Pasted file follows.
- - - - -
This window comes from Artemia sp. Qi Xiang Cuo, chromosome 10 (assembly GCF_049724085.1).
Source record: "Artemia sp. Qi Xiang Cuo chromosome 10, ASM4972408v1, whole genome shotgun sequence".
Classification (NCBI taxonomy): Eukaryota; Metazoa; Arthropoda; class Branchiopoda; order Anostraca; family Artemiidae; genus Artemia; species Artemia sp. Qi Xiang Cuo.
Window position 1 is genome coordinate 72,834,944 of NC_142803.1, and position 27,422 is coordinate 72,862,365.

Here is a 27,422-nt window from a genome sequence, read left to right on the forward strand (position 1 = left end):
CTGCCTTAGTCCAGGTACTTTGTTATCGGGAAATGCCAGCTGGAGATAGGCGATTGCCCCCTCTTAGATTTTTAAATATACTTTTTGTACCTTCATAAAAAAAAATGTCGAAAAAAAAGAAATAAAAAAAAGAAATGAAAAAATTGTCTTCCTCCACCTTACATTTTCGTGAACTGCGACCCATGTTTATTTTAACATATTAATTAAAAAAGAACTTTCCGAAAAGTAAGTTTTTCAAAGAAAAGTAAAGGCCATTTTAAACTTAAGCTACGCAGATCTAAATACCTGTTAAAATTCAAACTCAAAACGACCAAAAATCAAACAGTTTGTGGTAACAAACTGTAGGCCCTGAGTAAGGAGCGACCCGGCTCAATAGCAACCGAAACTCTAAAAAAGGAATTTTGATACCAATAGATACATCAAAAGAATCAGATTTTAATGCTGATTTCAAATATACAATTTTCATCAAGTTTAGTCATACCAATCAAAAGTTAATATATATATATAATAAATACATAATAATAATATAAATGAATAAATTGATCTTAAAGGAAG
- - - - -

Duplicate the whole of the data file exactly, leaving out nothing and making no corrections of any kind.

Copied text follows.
This window comes from Artemia sp. Qi Xiang Cuo, chromosome 10 (assembly GCF_049724085.1).
Source record: "Artemia sp. Qi Xiang Cuo chromosome 10, ASM4972408v1, whole genome shotgun sequence".
Classification (NCBI taxonomy): Eukaryota; Metazoa; Arthropoda; class Branchiopoda; order Anostraca; family Artemiidae; genus Artemia; species Artemia sp. Qi Xiang Cuo.
Window position 1 is genome coordinate 72,834,944 of NC_142803.1, and position 27,422 is coordinate 72,862,365.

Here is a 27,422-nt window from a genome sequence, read left to right on the forward strand (position 1 = left end):
CTGCCTTAGTCCAGGTACTTTGTTATCGGGAAATGCCAGCTGGAGATAGGCGATTGCCCCCTCTTAGATTTTTAAATATACTTTTTGTACCTTCATAAAAAAAAATGTCGAAAAAAAAGAAATAAAAAAAAGAAATGAAAAAATTGTCTTCCTCCACCTTACATTTTCGTGAACTGCGACCCATGTTTATTTTAACATATTAATTAAAAAAGAACTTTCCGAAAAGTAAGTTTTTCAAAGAAAAGTAAAGGCCATTTTAAACTTAAGCTACGCAGATCTAAATACCTGTTAAAATTCAAACTCAAAACGACCAAAAATCAAACAGTTTGTGGTAACAAACTGTAGGCCCTGAGTAAGGAGCGACCCGGCTCAATAGCAACCGAAACTCTAAAAAAGGAATTTTGATACCAATAGATACATCAAAAGAATCAGATTTTAATGCTGATTTCAAATATACAATTTTCATCAAGTTTAGTCATACCAATCAAAAGTTAATATATATATATAATAAATACATAATAATAATATAAATGAATAAATTGATCTTAAAGGAAG